The Little River Band were one of Australia’s most popular musical exports. A harmony rock band mainly of what might be considered soft rock these days but they also featured some impressive arrangements.
With over 30 million album sales and over 30 members having passed through the band’s line-up. Sadly none of the original line-up hold copyright to in the band’s name, thus a likely reason Glenn Shorrock is staking a claim on the songs he wrote and/or sang on back when he was in the band.
He had previously fronted 60s Australian pop group The Twilights and scored eight hit singles with them, following it with 10 hits as a member of 70s country rock outfit Axiom, and also had a spell with progressive rock act Eperanto, so he has had a diverse musical career and is still playing shows to this day, even though he’s in his 70s.
The album itself does exactly what it says on the tin. Those songs I’m familiar with sound as if changes have been made to the arrangements and it’s reassuring to confirm that the man’s voice holds up well. Possibly it’s lost some of its higher register and is reminiscent to Billy Joel in places, but it’s all about the melodies and harmonies.
Opening with ‘It’s a Long Way There’, Little River Band’s most familiar number as far as I’m concerned, though they had bigger US hit singles. It has all the right ingredients to start an album off, but it’s placing some high stakes to have to compare such a big hit right away. It favours well, being a great tune. A more laidback slightly soul-funked take on the hit that had you wondering if The Eagles’ frontline was singing a Steely Dan number it ticks the box.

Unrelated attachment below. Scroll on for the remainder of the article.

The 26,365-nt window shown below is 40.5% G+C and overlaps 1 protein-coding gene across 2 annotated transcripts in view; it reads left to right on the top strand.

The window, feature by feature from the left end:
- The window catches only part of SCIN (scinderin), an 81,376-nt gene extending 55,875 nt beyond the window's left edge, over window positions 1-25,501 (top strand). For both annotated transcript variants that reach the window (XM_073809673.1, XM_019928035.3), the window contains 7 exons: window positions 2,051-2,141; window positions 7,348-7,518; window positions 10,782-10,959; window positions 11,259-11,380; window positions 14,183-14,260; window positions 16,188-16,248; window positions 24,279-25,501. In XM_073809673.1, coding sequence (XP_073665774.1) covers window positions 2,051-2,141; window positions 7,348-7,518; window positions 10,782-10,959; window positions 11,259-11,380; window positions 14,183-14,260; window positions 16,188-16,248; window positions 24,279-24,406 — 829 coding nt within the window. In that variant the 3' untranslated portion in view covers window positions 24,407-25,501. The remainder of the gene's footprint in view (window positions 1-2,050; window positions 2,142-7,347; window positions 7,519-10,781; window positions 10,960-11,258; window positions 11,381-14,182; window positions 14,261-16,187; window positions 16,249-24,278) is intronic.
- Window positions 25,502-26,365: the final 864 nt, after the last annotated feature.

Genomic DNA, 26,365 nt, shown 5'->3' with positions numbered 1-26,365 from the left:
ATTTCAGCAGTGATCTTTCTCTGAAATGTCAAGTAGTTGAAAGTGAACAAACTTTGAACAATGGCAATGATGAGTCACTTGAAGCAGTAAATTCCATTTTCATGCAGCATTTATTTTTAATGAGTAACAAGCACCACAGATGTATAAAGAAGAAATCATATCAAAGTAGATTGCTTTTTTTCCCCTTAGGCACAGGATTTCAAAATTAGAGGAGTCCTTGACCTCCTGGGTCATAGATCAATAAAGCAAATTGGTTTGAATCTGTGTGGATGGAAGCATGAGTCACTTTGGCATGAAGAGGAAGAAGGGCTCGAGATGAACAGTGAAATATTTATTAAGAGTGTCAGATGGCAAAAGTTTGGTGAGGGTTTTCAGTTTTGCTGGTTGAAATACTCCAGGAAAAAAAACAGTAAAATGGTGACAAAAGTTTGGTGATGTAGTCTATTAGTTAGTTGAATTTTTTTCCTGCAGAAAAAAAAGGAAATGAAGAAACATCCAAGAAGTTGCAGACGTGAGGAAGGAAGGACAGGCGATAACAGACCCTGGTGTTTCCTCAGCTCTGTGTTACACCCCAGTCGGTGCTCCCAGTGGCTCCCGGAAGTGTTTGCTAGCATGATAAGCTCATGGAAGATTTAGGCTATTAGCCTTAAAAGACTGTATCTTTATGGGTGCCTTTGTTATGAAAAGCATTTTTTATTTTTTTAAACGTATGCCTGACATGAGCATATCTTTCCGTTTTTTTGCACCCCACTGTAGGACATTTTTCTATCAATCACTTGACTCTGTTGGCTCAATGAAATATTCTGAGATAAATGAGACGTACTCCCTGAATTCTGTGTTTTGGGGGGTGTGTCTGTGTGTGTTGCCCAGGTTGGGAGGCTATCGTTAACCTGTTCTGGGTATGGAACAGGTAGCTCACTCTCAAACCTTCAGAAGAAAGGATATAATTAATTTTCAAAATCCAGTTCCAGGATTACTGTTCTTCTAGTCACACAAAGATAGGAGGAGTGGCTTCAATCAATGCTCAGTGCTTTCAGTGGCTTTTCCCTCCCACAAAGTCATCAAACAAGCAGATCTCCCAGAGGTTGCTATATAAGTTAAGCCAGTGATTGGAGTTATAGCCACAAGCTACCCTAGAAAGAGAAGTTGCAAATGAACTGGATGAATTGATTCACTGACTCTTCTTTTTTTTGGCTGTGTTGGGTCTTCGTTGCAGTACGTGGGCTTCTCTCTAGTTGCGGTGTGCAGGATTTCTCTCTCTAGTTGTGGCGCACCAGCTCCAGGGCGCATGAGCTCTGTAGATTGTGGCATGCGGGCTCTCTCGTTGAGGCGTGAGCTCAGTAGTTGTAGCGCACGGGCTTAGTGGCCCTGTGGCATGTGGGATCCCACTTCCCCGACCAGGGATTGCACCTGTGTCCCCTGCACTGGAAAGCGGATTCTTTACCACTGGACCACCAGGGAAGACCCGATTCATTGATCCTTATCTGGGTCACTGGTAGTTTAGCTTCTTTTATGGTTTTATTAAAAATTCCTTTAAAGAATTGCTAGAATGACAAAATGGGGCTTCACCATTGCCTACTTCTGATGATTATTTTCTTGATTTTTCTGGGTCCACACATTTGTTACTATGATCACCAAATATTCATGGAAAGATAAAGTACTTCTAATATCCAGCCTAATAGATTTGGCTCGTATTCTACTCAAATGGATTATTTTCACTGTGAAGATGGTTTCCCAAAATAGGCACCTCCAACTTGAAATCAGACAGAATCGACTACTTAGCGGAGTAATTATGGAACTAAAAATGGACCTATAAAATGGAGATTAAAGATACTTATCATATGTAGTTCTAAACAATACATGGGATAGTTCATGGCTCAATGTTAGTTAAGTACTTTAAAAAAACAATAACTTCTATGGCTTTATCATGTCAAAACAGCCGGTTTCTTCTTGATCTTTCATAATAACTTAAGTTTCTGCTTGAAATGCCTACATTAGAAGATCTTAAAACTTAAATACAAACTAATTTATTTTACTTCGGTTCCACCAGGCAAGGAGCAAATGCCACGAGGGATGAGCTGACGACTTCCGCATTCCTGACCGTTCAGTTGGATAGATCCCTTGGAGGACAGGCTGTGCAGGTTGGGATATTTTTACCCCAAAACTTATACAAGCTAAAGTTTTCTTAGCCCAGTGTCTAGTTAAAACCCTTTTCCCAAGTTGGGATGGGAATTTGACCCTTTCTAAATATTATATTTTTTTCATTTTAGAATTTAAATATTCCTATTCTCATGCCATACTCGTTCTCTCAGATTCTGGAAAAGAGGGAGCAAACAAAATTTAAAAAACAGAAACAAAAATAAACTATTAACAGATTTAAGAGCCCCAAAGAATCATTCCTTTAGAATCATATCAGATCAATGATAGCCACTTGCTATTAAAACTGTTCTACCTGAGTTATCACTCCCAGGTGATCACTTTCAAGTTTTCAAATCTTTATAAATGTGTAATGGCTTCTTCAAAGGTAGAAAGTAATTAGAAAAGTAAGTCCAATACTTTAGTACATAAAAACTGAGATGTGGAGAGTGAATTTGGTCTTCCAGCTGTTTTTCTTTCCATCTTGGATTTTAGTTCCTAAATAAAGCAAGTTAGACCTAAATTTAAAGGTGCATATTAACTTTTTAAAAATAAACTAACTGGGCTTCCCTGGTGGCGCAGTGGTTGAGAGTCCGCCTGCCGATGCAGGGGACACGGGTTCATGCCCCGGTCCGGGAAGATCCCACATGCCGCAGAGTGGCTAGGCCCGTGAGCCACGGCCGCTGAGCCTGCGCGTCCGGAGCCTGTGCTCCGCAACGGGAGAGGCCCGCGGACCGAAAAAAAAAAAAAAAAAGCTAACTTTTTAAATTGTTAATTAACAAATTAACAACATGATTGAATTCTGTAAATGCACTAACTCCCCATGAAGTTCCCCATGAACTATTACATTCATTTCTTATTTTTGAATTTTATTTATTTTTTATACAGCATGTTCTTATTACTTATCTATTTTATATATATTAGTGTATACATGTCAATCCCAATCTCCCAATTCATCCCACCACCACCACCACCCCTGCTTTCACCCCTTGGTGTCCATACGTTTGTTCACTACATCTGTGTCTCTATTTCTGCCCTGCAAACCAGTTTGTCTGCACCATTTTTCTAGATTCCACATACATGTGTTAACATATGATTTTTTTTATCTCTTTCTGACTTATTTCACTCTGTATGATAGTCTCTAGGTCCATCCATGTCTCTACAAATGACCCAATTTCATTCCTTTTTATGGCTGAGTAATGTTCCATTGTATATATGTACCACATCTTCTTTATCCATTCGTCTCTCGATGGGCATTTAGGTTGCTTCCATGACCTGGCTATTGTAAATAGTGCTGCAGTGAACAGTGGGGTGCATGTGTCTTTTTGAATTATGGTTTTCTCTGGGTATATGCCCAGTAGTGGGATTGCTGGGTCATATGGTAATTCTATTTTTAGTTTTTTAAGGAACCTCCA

It’s followed by ‘Help Is On the Way’ where a saxophone leads us into the kind of latter day sound The Doobies Brothers had before they split first time round, but, it doesn’t really grab me. ‘Home On Monday’ is an out on the road story, a travelogue of thought and impressions made while touring USA and missing the woman back home. From slow folky-soul ballad builds to a light rocking beat it feels sincere and the story told is worth listening to.
On ‘Shut Down Turn Off’ the saxophone blows more subtly, right through until the chorus where it moves between warm breezing country rock to R ‘n’ B and old school pop rock. Its flying by plane then coming into land analogies sung to express life’s ups and downs. ‘Take It Easy On Me’ is an easier bar room blues reminiscing played over electric piano.
‘Lonesome Loser’ features an upbeat soft rocking narrative with plenty of hook lines to sing along too, amidst musical asides including boogie piano solo and some effective harmonies. A piano based ballad with kind of a midlife crisis, ‘Cool Change’ is a little reminiscent of The Beatles whereas ‘Curiosity Killed The Cat’ is an offbeat/cod reggae tune of the kind Steely Dan delivered with ‘Haitian Divorce’ and Be Bop Deluxe with ‘Ships In The Night’, ie. It’s catchy, with affecting guitar lines and hook melodies, the lead vocals being particularly good.
Nearing the end ‘The Night Owls’ is an upbeat prowling rock n’ roller and ‘Reminiscing’ is an apt title to end on, considering the whole album’s about revisiting the past. It’s a lovely jazzy rendition of this number affected greatly by piano and the brushed drums work. Imagine Billy Joel guesting with Donald Fagan that may be too middle of road for some, but it really works. All the songs were recorded live in the studio and it’s only this last one where you really notice, and that’s because of the vibe created.
This record’s not going to change the world but it is a collection of proven good tunes, well played. If you think it could be your thing, check it out on Social Family Records.